What causes failure of root canal treatment?
Root canals are considered to be around 95% successful when completed properly. Root canals are complicated systems within a tooth. While the tooth may have 3 or 4 main nerves which enter the canals, there are a number of teeth that may have more nerves and more canals, and even accessory canals entering along the sides of the roots. Most of the time, these accessory canals are insignificant and are disinfected and sealed off during the procedure.
Failure of a root canal may be caused by contamination of the canals without adequate disinfection during the procedure. In some cases a canal may not be easily located, requiring further treatment by a specialist if the tooth does not heal. If bacteria remains in the canals, it can proliferate over time causing re-infection and failure.
When performing a root canal, many fine instruments and files are used to shape and clean the walls of the canals. Occasionally, one of these instruments may separate in a canal, leading to an increased chance of failure. If this occurs, many times the instrument may be left in the canal if it is not retrievable or able to be by-passed. Depending on the location of the separated file, it usually will not cause a problem. These files are made of nickel-titanium and are bio-inert. They are similar to the types of material used in hip or knee replacements.
Safety & Disinfection of Canals
Canals are disinfected using the effective antimicrobial solutions of sodium hypochlorite and Q-mix. Sodium hypochlorite is a diluted bleach solution and Q-mix contains chlorhexidine (antibiotic), EDTA (which helps to dissolve the smear layer along the canal walls allowing for sealing of lateral or accessory canals), and a surfactant which reduces surface tension to allow for better canal filling. Q-mix also kills the bacteria Enterococcus faecalis which is resistant to sodium hypochlorite. These antimicrobial solutions are dried out of the canals prior to filling and sealing the canals. Canals are sealed after disinfection with a material called gutta percha, which is nothing more than a space filler, and a biocompatible sealing material which helps to flow into and seal the lateral canals and apical (tip of the root) seal.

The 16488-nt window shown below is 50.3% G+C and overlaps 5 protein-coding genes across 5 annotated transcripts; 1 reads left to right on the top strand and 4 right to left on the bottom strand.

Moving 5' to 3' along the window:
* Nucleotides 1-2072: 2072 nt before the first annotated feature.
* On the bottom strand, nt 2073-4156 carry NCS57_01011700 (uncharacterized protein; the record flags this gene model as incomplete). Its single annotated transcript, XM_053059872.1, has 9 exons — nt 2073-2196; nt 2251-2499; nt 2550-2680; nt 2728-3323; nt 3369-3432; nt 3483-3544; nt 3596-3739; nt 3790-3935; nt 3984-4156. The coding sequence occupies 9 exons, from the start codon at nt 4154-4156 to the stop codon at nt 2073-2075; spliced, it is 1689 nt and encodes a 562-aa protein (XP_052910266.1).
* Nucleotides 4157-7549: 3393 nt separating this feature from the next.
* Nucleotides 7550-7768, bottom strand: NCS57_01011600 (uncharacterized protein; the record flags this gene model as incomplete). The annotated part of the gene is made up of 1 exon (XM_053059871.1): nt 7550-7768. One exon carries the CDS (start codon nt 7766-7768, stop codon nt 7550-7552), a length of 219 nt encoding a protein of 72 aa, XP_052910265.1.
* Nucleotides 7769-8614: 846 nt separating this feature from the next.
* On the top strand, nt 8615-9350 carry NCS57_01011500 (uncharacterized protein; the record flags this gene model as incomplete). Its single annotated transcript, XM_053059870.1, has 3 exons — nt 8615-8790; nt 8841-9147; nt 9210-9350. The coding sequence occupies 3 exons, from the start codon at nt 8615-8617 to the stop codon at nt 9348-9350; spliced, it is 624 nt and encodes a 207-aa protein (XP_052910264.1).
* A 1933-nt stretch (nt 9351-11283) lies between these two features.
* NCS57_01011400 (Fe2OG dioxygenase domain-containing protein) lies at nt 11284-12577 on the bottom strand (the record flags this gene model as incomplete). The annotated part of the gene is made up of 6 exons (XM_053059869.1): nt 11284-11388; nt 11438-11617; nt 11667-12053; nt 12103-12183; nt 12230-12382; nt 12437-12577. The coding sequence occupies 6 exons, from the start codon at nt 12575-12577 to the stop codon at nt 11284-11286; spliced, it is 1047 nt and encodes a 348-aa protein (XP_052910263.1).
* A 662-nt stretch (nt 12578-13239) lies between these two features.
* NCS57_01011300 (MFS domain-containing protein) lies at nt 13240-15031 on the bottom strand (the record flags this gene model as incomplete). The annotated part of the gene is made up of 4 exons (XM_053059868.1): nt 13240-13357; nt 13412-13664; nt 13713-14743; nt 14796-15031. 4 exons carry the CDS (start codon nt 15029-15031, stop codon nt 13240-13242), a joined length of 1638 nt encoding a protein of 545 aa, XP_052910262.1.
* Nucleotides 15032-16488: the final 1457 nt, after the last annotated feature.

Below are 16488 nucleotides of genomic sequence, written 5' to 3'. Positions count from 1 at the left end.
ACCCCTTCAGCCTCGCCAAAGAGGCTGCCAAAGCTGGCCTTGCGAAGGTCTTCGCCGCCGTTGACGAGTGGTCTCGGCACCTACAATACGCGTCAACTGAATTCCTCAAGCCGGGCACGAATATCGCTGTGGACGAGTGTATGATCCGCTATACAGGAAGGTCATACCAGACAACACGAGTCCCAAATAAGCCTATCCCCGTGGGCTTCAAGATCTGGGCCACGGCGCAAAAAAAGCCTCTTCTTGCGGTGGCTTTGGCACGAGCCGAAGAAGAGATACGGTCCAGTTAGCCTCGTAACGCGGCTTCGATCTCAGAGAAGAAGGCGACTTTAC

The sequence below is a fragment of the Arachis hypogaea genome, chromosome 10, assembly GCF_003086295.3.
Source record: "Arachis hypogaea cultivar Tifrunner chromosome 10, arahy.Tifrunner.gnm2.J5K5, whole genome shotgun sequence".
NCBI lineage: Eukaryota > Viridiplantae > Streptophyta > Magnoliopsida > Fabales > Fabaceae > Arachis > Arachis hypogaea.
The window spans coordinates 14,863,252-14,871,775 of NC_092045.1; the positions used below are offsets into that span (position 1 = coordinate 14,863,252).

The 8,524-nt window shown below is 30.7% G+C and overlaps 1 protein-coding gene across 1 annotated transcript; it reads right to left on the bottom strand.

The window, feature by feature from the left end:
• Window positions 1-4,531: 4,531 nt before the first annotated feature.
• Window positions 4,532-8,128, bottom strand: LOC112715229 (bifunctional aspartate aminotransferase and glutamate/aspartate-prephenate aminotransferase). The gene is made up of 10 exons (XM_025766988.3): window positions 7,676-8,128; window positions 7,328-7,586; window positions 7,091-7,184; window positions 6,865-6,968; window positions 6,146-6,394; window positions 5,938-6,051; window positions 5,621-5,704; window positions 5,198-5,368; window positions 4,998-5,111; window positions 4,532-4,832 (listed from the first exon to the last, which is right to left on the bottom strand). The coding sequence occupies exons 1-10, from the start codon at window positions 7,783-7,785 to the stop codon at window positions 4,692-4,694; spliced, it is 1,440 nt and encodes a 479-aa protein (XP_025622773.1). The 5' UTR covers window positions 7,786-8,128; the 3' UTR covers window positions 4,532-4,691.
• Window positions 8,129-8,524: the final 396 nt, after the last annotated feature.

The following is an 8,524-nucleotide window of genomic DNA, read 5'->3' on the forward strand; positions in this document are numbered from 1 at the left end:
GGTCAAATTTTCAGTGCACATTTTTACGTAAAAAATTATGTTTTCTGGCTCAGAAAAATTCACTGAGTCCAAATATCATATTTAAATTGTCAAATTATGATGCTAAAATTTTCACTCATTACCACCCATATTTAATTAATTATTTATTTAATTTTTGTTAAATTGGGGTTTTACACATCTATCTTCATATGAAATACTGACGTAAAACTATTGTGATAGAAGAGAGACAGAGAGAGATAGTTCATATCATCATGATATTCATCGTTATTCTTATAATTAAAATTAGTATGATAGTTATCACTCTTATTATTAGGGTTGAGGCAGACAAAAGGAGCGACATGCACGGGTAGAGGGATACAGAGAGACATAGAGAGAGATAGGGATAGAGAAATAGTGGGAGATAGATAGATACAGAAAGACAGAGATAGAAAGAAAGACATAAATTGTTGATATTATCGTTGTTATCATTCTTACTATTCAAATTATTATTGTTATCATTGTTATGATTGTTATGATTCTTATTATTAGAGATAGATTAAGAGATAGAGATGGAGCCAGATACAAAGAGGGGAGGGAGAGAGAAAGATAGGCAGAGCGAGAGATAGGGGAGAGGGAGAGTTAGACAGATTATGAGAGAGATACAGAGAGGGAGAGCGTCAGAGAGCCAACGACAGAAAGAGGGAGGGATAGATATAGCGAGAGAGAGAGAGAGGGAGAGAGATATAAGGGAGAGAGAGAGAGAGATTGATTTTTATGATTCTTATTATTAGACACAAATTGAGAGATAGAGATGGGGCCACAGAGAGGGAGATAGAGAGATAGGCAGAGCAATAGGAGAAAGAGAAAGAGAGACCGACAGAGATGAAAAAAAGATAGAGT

Are there alternatives to a root canal?
Why root canal a tooth instead of extracting the tooth and replacing it with an implant or a bridge? It is always better to have your natural tooth in your mouth. Even after root canal treatment is completed and the nerves have been removed from the tooth, there is still a ligament that holds the tooth to the bone, called the periodontal ligament. This ligament has nerve fibers that allow for the sensation of pressure when chewing on the tooth and allows the tooth some physiologic movement. When the tooth is extracted, this proprioception is gone. An implant does not have a ligament but is fused directly to the bone. While it may provide a nice solution to the loss of a tooth, it does not provide those important physiologic feedback mechanisms that the natural tooth provides. Removing a tooth and placing a bridge requires crown-prepping (removing a few millimeters of tooth structure) the teeth on either side of the space, which may mean cutting virgin teeth.